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F A R Bennion

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Brutus v Cozens and the meaning of ordinary words

While researching for the third edition of my book Statute Law I read the article Brutus v Cozens;
Decline and Fall [1989] Crim LR 323 by D. W. Elliott, and would like to make a brief comment.
The article celebrates the supposed demise of a dictum of Lord Reid in Brutus v Cozens [1973] AC
854, 861: The meaning of an ordinary word of the English language is not a question of law.
However Lord Reid did not mean this sentence to be taken in isolation, as shown by the one that
follows it: The proper construction of a statute is a question of law.
The editors of the second edition of Crosss Statutory Interpretation, citing section 72 of my own
larger work with that title, say: As Bennion points out, the unit of enquiry in statutory
interpretation is an enactment whose legal meaning in relation to a particular factual situation falls to
be determined. The enactment relevant in Brutus v Cozens was section 5 of the Public Order Act
1936Any person who in any public place . . . uses threatening, abusive or insulting words or
behaviour with intent to provoke a breach of the peace or whereby a breach of the peace is
likely to be occasioned, shall be guilty of an offence.
As always with any enactment, the task of the magistrates court was to arrive at and apply the legal
meaning of the entire passage. The House of Lords ruled they were right to accord the word
insulting its ordinary meaning, and that it was not necessary to spell this out.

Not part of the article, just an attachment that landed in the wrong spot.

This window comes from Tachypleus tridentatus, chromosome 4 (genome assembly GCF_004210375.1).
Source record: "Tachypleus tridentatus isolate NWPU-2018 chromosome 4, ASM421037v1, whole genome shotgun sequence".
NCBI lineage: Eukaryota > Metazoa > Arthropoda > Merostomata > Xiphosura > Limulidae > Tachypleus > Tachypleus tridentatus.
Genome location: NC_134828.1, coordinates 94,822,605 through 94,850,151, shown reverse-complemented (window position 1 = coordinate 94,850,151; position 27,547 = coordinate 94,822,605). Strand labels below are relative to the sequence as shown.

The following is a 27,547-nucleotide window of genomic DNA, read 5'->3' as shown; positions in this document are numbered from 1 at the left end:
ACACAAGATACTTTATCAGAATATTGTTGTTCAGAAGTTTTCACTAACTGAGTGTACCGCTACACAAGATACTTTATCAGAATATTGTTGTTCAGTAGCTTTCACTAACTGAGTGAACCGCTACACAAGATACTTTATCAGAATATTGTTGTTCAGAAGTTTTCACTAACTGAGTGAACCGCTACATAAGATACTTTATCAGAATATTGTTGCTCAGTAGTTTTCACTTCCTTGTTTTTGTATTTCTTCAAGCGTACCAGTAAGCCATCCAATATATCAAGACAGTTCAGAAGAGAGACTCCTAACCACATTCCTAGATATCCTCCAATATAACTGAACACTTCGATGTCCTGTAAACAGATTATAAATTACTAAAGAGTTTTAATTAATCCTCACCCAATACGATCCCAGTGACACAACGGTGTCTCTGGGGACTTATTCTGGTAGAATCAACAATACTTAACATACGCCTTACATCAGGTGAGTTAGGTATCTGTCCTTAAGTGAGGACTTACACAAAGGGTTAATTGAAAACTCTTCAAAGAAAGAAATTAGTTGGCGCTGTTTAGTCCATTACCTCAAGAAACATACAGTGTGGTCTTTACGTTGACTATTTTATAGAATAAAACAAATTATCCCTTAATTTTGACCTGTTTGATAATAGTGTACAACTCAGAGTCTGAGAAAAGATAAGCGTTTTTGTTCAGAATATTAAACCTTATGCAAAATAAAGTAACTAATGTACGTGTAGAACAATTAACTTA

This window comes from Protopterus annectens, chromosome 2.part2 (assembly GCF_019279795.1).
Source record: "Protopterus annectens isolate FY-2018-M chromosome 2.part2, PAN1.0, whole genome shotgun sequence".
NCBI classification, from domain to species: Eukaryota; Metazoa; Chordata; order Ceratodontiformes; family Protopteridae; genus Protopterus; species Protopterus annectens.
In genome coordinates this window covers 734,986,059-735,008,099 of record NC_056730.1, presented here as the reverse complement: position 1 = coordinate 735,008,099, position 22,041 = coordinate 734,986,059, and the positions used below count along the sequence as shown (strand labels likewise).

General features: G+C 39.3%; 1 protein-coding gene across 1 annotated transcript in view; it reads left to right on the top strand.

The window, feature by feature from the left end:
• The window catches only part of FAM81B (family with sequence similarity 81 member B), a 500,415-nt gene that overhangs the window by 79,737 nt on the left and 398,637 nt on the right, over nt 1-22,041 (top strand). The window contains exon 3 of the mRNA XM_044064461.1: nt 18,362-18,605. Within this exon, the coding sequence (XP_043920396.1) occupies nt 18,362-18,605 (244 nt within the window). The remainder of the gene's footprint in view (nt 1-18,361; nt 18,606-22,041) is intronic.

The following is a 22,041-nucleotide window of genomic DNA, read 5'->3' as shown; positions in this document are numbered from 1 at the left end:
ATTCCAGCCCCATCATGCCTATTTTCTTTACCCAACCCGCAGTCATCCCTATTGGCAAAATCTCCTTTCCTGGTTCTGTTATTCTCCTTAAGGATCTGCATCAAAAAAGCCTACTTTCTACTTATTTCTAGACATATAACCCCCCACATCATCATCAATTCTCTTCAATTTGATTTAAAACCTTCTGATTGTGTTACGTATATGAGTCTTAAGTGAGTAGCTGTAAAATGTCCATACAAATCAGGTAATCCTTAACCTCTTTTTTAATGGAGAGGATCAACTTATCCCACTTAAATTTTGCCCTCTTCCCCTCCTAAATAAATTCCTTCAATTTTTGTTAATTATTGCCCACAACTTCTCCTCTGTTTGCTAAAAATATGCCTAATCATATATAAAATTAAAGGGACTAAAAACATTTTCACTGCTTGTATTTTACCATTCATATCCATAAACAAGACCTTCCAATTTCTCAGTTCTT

In my submission the commentators ought not to have placed so much weight on this single sentence
by Lord Reid, even though it was singled out for mention in the headnote. Judges are fond of
encapsulating a principle of statutory interpretation in a sentence, and are known to be frequently
inaccurate when they do so. Later in the same speech, for example, Lord Reid was again inaccurate
when he said (p 861) that the purpose of a [statutory] definition is to limit or modify the ordinary
meaning of a word. It may equally be to clarify the meaning, to allocate a different meaning, or to
use the term as a label.
It is strange that it should take a full-length article to lay to rest a dictum that, because of its obvious
inaccuracy (springing from brevity), ought never to have been accorded any particular importance in
the first place. The true rule is: (1) it is invariably the legal meaning of an enactment that is to be
applied; (2) the legal meaning usually, but not invariably, coincides with the ordinary meaning; (3) in
jury cases it is for the court to direct the jury on whether this is so or not; (4) where the enactment has
its ordinary meaning it is for the court to decide whether or not this needs spelling out to the jury,
subject to previous rulings on the enactment in question.
[1989] Crim LR 848.